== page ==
Pat Shea made sure he had his Ready to Run shirt on for the Antarctica Marathon

How far will a Ready to Run long sleeve shirt go? To the ends of the earth, quite literally. Pat Shea, who moved to Austin from Denver last October, has been on a mission to run a marathon in every continent. He started in 2017 with the Stockholm Marathon, then ran marathons in Singapore, Patagonia, and Cape town. And on February 6, he added Antarctica, where he came in second, wearing—you guessed it—his Ready to Run shirt.

“I’d run in high school and college, but took a long running break from 2005-2013,” said Shea, 47. “Then around 2013, I realized how much I missed running. I used to think I always had to set PRs, but the second time around, I realized there were plenty of other goals. Right now, one of my goals is to run a marathon in each continent.”

While it’s hard to pick the most memorable of the marathons, Shea said, “Patagonia was just breathtaking, but it was a tough course.”

Speaking of tough courses, Antarctica proved to be surprisingly challenging. For starters, there’s the journey to the continent. Shea, a financial analyst for the University of Colorado, traveled to Ushuaia in Argentina where he embarked on a two-day boat ride to get to the continent. Ushuaia, at the tip of South America, is often referred to as the “end of the world.” Travelers to Antarctica by boat must cross the Drake passage, known to have some of the roughest seas on the globe.

Fortunately, Shea didn’t fall victim to the seasickness that plagued many of the other passengers and arrived on King George Island to find relatively mild conditions: clear and 37 degrees.

However, the course presented its own challenges. Melting snow had caused the dirt trails that made up the course to turn to mud.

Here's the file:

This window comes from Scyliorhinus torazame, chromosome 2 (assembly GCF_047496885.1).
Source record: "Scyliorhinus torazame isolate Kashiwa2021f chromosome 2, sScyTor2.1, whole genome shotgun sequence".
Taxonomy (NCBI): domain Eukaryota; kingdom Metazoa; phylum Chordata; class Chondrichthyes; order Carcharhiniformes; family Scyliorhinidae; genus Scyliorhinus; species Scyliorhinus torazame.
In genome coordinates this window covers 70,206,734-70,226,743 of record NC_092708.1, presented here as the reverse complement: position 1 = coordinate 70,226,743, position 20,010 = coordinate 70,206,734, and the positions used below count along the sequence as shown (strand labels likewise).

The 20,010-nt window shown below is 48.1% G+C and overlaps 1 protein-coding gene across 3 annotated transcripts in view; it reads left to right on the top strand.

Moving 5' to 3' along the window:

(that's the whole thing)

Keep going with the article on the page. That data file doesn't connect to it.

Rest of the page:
“It was basically just a dirt trail, but the course was super muddy and very slippery,” said Shea, a former high school miler/two-miler (4:39; 9:59). “At one point the mud even sucked one of my shoes off, and I had to go back and get it. The first couple of miles, we knew what we were in for. We had to run through cold streams, and it was hilly as well.”

Shea, who has a marathon best of 2:50:06, was ready for anything though. “I had three layers and was ready for really cold weather. The course was a four-and-a-half-mile loop, which we ran six times, so you could shed clothes along the way. It was about 37 degrees, and no real wind. So it wasn’t bad at all.”

After the first loop, Shea was warm enough to be comfortable in his trusty Ready to Run shirt, a hat, and running pants. “I love the long-sleeve Ready to Run shirt and wanted to wear it in the race, and the weather cooperated. I liked it so much, I got shirts for family members as well,” said Shea.

While the going was rough, Shea dug deep and found himself in a lead group with three other runners. Then he broke away and realized he was in second place.

“It was really tough,” said Shea. “The first four miles felt like ten miles. It’s a one-shot deal—I waited four years on the wait list so I made sure I backed off the pace in order to finish.”

Shea ended up running 4:09:43 and coming in second behind Ryan Beberus’ winning time of 3:58:07. “There were about one hundred people running in the marathon. I didn’t care about the time, I was just hoping to place in the top three,” said Shea.

Only one more to go! Shea figures he’ll wrap up all the continents with the Blackmores Sydney Marathon in Australia on September 18, 2022.

Upcoming Races: Sunday March 13 at 9:00 a.m., the Spring Sprint 5K/10K at Berry Springs Park Preserve in Georgetown. Saturday, March 19 at 8:00 a.m., St. Paddy’s Day 5K at Rockin’ R River Rides in Gruene.